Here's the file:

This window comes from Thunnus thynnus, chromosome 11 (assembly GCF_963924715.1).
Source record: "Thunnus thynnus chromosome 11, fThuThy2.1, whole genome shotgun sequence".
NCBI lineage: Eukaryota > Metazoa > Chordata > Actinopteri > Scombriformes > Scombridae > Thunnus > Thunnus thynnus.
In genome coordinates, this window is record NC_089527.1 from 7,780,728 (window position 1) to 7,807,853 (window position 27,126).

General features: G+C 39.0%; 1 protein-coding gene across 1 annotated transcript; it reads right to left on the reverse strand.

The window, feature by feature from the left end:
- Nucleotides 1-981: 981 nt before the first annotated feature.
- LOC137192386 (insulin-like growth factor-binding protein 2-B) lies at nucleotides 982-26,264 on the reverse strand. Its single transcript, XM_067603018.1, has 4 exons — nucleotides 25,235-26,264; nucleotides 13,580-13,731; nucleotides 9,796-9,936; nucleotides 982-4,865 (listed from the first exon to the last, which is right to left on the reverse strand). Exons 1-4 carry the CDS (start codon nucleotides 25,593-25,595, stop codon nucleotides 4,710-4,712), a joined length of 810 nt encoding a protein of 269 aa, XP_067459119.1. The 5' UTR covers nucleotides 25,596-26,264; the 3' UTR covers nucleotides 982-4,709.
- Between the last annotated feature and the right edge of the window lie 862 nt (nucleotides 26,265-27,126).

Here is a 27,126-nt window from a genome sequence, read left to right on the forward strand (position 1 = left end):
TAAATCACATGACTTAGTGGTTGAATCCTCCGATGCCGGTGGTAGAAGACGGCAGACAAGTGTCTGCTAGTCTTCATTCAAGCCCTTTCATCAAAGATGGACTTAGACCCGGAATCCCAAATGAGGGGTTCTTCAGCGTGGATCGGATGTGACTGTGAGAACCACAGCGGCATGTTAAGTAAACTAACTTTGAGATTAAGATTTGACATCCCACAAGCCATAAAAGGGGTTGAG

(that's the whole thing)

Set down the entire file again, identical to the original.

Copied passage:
This window comes from Thunnus thynnus, chromosome 11 (assembly GCF_963924715.1).
Source record: "Thunnus thynnus chromosome 11, fThuThy2.1, whole genome shotgun sequence".
NCBI lineage: Eukaryota > Metazoa > Chordata > Actinopteri > Scombriformes > Scombridae > Thunnus > Thunnus thynnus.
In genome coordinates, this window is record NC_089527.1 from 7,780,728 (window position 1) to 7,807,853 (window position 27,126).

General features: G+C 39.0%; 1 protein-coding gene across 1 annotated transcript; it reads right to left on the reverse strand.

The window, feature by feature from the left end:
- Nucleotides 1-981: 981 nt before the first annotated feature.
- LOC137192386 (insulin-like growth factor-binding protein 2-B) lies at nucleotides 982-26,264 on the reverse strand. Its single transcript, XM_067603018.1, has 4 exons — nucleotides 25,235-26,264; nucleotides 13,580-13,731; nucleotides 9,796-9,936; nucleotides 982-4,865 (listed from the first exon to the last, which is right to left on the reverse strand). Exons 1-4 carry the CDS (start codon nucleotides 25,593-25,595, stop codon nucleotides 4,710-4,712), a joined length of 810 nt encoding a protein of 269 aa, XP_067459119.1. The 5' UTR covers nucleotides 25,596-26,264; the 3' UTR covers nucleotides 982-4,709.
- Between the last annotated feature and the right edge of the window lie 862 nt (nucleotides 26,265-27,126).

Here is a 27,126-nt window from a genome sequence, read left to right on the forward strand (position 1 = left end):
TAAATCACATGACTTAGTGGTTGAATCCTCCGATGCCGGTGGTAGAAGACGGCAGACAAGTGTCTGCTAGTCTTCATTCAAGCCCTTTCATCAAAGATGGACTTAGACCCGGAATCCCAAATGAGGGGTTCTTCAGCGTGGATCGGATGTGACTGTGAGAACCACAGCGGCATGTTAAGTAAACTAACTTTGAGATTAAGATTTGACATCCCACAAGCCATAAAAGGGGTTGAG